Share Your Best Ext. Flash Shots

Started Jan 8, 2004 | Discussions thread
Mike Fitzgerald Veteran Member • Posts: 9,542
Here's why

Max Menon wrote:

I think the second one had too much odds stacked against it.

Almost impossible to get a nice clean shot with people's posture
the way it were.

Not so much the posture, but the range. There's no EXIF data in iron photo's second shot to give an idea of focal length, but I'm guessing it was shot at fairly wide angle and very close range. With bounce (especially if you don't have any front fill available) you'll get much better results if you get back some distance and zoom in, instead. This puts the effective light source (the bright patch on the ceiling) further out in front of the subject. The benefits are less shadowing, and less light fall-off from top to bottom of the image.

These aren't Sony shots, but I've put them here to show the difference that shooting distance can make with ceiling bounce. Both were taken with a LumiQuest 80-20 Bouncer (Canon 10D and 550EX). The first image is OK (just) but would have been improved if I'd been able to get back further. The second image shows more even frontal illumination through having been shot from a much greater distance (ignore the noise -- recovered, thanks to Noise Ninja, from a 3200 ISO accident ;-).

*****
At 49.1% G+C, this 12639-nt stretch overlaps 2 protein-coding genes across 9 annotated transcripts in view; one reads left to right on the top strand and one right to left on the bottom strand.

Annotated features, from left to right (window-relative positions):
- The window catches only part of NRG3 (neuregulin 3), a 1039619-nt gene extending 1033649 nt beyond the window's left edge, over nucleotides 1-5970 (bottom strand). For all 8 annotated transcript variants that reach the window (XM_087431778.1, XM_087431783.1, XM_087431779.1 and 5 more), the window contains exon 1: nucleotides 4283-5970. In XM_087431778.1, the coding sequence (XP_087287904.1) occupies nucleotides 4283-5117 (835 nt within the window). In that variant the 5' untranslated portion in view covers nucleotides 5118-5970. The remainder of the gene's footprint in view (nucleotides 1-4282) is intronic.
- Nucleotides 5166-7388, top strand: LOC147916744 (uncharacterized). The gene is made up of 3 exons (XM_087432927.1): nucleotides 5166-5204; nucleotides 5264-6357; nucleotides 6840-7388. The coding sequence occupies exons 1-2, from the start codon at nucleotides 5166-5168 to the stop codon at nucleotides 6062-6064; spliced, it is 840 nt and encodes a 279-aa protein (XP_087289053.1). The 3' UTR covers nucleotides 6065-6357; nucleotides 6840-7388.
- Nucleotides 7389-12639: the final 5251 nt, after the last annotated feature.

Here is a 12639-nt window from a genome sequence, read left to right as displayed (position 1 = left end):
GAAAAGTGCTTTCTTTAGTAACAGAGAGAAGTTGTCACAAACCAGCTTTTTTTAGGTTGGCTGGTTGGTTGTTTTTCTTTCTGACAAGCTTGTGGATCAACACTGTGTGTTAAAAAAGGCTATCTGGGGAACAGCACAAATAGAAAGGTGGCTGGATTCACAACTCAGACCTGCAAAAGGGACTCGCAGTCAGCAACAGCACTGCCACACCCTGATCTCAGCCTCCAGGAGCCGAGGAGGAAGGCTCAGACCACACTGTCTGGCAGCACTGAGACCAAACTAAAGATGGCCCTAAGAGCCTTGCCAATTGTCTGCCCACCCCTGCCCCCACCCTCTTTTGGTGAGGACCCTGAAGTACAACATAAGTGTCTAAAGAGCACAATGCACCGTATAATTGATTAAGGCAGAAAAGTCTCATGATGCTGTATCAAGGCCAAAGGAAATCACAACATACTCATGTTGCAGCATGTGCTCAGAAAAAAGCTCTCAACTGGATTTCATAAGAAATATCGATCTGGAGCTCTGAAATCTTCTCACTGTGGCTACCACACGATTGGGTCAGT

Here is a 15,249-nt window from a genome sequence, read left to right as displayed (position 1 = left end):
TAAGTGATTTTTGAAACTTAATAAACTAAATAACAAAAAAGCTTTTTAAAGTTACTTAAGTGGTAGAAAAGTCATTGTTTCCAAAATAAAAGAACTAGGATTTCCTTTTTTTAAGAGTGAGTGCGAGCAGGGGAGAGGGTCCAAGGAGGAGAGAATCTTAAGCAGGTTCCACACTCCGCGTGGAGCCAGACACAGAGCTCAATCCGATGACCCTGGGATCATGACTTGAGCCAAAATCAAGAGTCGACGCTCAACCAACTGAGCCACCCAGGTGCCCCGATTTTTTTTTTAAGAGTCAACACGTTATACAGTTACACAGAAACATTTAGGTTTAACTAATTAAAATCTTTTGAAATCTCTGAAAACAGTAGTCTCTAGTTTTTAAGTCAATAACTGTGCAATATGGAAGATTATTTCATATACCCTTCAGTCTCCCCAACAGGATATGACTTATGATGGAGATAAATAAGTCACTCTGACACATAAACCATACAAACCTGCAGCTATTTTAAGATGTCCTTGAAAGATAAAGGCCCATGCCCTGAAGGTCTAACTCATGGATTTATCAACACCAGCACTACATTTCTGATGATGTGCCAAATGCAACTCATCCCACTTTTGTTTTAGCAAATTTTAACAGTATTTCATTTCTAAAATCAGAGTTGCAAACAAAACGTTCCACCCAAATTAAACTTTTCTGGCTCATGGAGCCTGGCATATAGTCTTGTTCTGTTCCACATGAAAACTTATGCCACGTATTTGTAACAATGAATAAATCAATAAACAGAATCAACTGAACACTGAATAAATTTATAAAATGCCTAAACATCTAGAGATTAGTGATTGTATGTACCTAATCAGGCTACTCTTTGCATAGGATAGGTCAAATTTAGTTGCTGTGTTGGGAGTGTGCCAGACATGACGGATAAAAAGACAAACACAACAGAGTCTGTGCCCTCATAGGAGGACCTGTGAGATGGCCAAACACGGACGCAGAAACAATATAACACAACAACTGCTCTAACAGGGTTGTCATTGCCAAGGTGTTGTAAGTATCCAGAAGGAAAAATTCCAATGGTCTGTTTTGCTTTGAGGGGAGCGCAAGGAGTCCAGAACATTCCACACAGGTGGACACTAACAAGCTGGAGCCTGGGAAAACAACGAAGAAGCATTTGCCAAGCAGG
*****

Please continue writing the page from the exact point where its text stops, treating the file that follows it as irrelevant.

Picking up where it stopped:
Main bounce component (80%) at 90°, 4 ft range, domestic ceiling:

Main bounce component (80%) at 75°, 12 ft range, commercial sound absorbent tile ceiling:

The pic you've posted of your friend's daughter looks close to perfect, in terms of what you can get from a single, on-camera flash in bounce mode. Excellent shot. To do any better you'd need multiple flash.

Mike

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